Old Ideas on Vacancies Die Hard
(This article first appeared in the July-August 2015 issue of The American Postal Worker magazine.)
It seems some old perceptions and misunderstandings die hard, even when confronted with clear and unambiguous facts.
This applies not just to management types, who have a great deal of difficulty learning new things, but also to some arbitrators. There are those who seem to be afraid to do the right thing and some who are overly concerned about how their record will look to the USPS.
One example is the change made during 2010 contract negotiations to Article 38.4.A, which addresses vacant duty assignments in the Maintenance Craft. The changes are shown in bold type below, just as they appear on page 206 of the 2010-2015 Collective Bargaining Agreement. (Note that in the new 2015 contract, the language will carry over and will not be bold-faced.)
“2. All vacant duty assignments shall be posted by notice of intent within 30 days from when vacancy occurs. If a duty assignment has not been posted within 30 days, the installation head or designee shall advise the union in writing as to the reasons the duty assignment is being withheld. If a vacant assignment is reverted, a notice shall be posted within 10 days advising of the date of the reversion and the reasons therefore.
“3. If the current approved staffing package no longer supports continuation of a vacant duty assignment(s) that duty assignment may be reverted, provided it is not being withheld. The union will be notified within 10 days advising of the date of the reversion(s) and the reasons therefore.”
The APWU agreed with the USPS to make these changes in the CBA to address specific needs and concerns of both parties.
The USPS had problems with a 1993 Step 4 grievance settlement, which required management to post vacant duty assignments by a Notice of Intent and fill vacancies if they were not reverted within the proscribed 40-day period.
Many residual vacancies had remained vacant for a long time – sometimes for years. This was primarily due to excessive withholding of vacancies under Article 12. Once an excessing event had occurred, there were leftover vacancies and the Postal Service could have been required to fill those jobs, even after the excessing.
The APWU did not believe it made sense to force the Postal Service to fill a vacancy knowing management would turn right around and excess an employee from the occupational group.
While this scenario was mostly theoretical, the USPS wished to eliminate the possibility that management would be required to post assignments that had been vacant a long time.
We, of course, were interested in something else.
Maintenance Craft officers were concerned about a 2009 award by Arbitrator Shyam Das in Case #Q94T-4Q-C 97040815. There, the issue was Maintenance Management Order (MMO) 28-97, which covered Maintenance Craft staffing and replaced MMO 21-91. We believed MMO 28-7 violated Article 19.
The arbitrator ruled that the changes brought forth by MMO 28-97 were fair, reasonable and equitable since, contrary to our long-standing position, MMO 21-91 did not grant a staffing level that could be enforced for non-custodial positions the way the MS-47 Handbook did for custodial staffing.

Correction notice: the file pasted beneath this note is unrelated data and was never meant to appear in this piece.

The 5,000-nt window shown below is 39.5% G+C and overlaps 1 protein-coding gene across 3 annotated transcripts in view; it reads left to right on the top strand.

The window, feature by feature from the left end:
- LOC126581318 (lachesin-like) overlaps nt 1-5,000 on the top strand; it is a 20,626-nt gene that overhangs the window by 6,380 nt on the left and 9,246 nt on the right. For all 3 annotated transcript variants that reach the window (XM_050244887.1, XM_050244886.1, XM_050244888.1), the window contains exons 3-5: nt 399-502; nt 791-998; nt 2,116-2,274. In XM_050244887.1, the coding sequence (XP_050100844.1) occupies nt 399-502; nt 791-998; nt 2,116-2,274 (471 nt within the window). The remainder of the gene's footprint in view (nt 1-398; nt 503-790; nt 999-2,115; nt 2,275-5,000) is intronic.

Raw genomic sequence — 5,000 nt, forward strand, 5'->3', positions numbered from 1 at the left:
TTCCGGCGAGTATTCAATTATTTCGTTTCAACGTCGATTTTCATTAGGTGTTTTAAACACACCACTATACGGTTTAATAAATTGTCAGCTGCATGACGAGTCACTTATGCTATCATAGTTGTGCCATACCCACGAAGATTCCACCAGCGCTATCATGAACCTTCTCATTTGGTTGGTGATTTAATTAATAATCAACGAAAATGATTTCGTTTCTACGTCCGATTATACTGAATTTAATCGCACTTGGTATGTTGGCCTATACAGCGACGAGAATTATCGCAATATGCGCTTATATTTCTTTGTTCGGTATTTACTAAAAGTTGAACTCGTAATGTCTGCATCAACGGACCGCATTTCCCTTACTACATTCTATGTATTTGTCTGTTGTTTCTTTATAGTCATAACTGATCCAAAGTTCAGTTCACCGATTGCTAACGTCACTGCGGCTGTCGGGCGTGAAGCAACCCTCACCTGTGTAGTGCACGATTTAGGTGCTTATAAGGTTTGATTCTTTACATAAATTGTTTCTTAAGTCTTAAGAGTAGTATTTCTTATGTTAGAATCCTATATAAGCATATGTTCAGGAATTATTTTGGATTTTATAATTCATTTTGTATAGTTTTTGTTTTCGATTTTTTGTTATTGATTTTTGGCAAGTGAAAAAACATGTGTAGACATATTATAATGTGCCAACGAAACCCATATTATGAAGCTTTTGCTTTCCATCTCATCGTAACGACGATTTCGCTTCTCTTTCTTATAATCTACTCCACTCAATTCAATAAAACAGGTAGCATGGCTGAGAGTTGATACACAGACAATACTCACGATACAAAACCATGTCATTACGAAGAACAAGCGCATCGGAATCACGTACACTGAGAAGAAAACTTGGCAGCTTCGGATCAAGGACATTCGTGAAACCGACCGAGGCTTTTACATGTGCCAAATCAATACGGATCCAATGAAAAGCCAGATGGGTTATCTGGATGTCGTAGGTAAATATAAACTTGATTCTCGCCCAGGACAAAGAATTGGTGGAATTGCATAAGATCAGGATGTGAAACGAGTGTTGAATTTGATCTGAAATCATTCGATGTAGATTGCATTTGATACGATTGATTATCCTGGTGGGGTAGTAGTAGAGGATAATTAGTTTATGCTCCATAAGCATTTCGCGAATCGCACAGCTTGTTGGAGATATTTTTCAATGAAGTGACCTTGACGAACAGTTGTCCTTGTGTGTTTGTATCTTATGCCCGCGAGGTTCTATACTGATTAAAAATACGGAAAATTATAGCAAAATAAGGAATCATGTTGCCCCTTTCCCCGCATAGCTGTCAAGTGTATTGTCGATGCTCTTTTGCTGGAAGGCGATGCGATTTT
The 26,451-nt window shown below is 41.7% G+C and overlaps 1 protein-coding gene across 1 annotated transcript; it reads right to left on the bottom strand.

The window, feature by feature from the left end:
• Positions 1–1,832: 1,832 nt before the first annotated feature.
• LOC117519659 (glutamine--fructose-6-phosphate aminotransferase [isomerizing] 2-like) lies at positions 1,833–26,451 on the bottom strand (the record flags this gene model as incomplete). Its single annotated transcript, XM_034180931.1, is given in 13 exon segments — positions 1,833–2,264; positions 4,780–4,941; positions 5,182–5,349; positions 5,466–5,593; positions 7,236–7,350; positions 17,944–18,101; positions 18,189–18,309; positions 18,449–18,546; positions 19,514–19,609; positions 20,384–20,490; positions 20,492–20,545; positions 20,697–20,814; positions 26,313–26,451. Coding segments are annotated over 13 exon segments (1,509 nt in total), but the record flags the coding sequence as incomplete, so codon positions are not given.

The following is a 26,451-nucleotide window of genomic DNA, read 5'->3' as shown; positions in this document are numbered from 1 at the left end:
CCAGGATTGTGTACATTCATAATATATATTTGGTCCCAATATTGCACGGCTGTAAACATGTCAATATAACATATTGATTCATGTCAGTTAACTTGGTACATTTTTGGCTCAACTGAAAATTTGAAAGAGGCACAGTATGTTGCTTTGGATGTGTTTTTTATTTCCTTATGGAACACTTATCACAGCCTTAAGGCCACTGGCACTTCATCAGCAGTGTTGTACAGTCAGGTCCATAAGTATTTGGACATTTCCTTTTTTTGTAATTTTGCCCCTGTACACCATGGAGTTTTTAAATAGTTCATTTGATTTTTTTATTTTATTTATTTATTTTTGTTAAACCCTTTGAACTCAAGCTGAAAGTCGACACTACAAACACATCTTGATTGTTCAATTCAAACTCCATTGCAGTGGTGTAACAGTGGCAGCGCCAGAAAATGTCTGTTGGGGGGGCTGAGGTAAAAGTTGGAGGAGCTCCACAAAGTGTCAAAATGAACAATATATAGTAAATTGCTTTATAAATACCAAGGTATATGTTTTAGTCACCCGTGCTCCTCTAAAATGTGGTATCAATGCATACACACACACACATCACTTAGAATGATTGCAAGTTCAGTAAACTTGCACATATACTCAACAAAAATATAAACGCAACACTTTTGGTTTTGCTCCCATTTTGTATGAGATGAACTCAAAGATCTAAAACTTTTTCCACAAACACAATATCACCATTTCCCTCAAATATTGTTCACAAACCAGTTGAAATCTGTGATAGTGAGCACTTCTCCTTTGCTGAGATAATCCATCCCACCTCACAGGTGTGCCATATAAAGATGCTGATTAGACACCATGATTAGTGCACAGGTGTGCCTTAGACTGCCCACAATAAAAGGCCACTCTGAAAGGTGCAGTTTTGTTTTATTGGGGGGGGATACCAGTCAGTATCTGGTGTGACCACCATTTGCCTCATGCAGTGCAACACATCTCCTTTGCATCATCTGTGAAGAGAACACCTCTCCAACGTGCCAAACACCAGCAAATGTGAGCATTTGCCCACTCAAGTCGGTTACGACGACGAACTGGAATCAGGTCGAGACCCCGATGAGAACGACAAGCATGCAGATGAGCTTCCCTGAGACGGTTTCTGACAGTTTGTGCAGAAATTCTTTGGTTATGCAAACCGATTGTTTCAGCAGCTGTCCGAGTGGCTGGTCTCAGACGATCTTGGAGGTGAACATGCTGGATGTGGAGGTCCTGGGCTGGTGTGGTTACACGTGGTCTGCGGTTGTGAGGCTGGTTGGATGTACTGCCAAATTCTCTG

Under MMO 21-91, once a staffing level for non-custodial work was established, unless the Postal Service provided us with sufficient duty assignments to perform the work, we challenged the staffing level. Manytimes the challenges succeeded, but sometimes they didn’t and the grievances were denied.
Local fact circumstances were principally the determining factor. At any rate, when Arbitrator Das ruled that MMO 21-91 didn’t provide the protection we believed it offered, the case regarding the changes in MMO 28-97 was lost.
With our staffing levels of utmost concern, we sought ways to improve our position even during a negotiation that for all intents and purposes was a concessionary one. Any positive steps were gained with great difficulty.
When the opportunity came to get language that could address our principle concern on staffing levels, we pursued it and succeeded as best as could be expected.
While the new language in Article 38.4.A.2 and 3 still doesn’t permit us to go directly after additional duty assignments we never had, if a staffing package were to increase that occupational group’s number, the language establishes a “floor.”
Since the USPS had already made the decision on staffing levels, in order to revert (eliminate) a vacant duty assignment, the Postal Service would have to substantiate the decision with a bona fide and approved staffing package. This is in addition to having to specify any other reasons for the reversion.
There are at least two excellent awards on this subject that can be found in APWU Search, Case #E10T-1E-C 13122492 (Boise, ID) and Case #E10T-1E-C 13135527 (Seattle NDC).
The reason those cases are found in APWU Search is because of the reluctance of local managers to accept that there had been a change – particularly since they thought the national award said otherwise.
Those type of local managers don’t seem to want to look past their noses and keep current lest they find out, as the arbitrator in the above case stated, “Second and relatedly, this arbitrator concludes – like Arbitrator Reeves – that the new 2010 language in Article 38.4.A.3 effectively overrules the 2009 Das National Award.”
Please review the cited cases and follow the guidance above if you have any issues regarding the reversion of duty assignments.